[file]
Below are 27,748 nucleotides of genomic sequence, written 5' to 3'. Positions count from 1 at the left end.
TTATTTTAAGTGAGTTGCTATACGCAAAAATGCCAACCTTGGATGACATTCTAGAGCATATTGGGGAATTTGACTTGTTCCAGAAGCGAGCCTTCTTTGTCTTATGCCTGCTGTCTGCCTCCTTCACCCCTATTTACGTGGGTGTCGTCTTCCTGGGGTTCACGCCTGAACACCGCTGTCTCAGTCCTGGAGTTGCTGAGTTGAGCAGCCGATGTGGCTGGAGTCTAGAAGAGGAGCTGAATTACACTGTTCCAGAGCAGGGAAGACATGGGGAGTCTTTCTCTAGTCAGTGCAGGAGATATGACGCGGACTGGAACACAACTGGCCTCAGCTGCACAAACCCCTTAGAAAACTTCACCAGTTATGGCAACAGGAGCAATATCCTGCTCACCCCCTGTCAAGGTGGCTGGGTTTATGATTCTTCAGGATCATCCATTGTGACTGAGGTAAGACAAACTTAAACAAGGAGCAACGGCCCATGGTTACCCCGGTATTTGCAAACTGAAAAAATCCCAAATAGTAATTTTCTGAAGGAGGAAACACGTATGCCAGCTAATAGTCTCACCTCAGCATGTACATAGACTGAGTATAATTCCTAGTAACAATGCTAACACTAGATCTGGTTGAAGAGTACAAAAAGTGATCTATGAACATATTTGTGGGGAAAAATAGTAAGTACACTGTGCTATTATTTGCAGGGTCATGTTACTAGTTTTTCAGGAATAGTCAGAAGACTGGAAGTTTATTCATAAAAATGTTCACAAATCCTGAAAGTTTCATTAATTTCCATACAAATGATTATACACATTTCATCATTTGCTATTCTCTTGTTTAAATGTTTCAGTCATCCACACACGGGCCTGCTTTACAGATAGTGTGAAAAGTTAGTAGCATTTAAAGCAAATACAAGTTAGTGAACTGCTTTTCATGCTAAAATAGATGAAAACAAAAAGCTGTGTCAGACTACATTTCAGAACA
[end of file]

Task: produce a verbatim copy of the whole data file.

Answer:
Below are 27,748 nucleotides of genomic sequence, written 5' to 3'. Positions count from 1 at the left end.
TTATTTTAAGTGAGTTGCTATACGCAAAAATGCCAACCTTGGATGACATTCTAGAGCATATTGGGGAATTTGACTTGTTCCAGAAGCGAGCCTTCTTTGTCTTATGCCTGCTGTCTGCCTCCTTCACCCCTATTTACGTGGGTGTCGTCTTCCTGGGGTTCACGCCTGAACACCGCTGTCTCAGTCCTGGAGTTGCTGAGTTGAGCAGCCGATGTGGCTGGAGTCTAGAAGAGGAGCTGAATTACACTGTTCCAGAGCAGGGAAGACATGGGGAGTCTTTCTCTAGTCAGTGCAGGAGATATGACGCGGACTGGAACACAACTGGCCTCAGCTGCACAAACCCCTTAGAAAACTTCACCAGTTATGGCAACAGGAGCAATATCCTGCTCACCCCCTGTCAAGGTGGCTGGGTTTATGATTCTTCAGGATCATCCATTGTGACTGAGGTAAGACAAACTTAAACAAGGAGCAACGGCCCATGGTTACCCCGGTATTTGCAAACTGAAAAAATCCCAAATAGTAATTTTCTGAAGGAGGAAACACGTATGCCAGCTAATAGTCTCACCTCAGCATGTACATAGACTGAGTATAATTCCTAGTAACAATGCTAACACTAGATCTGGTTGAAGAGTACAAAAAGTGATCTATGAACATATTTGTGGGGAAAAATAGTAAGTACACTGTGCTATTATTTGCAGGGTCATGTTACTAGTTTTTCAGGAATAGTCAGAAGACTGGAAGTTTATTCATAAAAATGTTCACAAATCCTGAAAGTTTCATTAATTTCCATACAAATGATTATACACATTTCATCATTTGCTATTCTCTTGTTTAAATGTTTCAGTCATCCACACACGGGCCTGCTTTACAGATAGTGTGAAAAGTTAGTAGCATTTAAAGCAAATACAAGTTAGTGAACTGCTTTTCATGCTAAAATAGATGAAAACAAAAAGCTGTGTCAGACTACATTTCAGAACA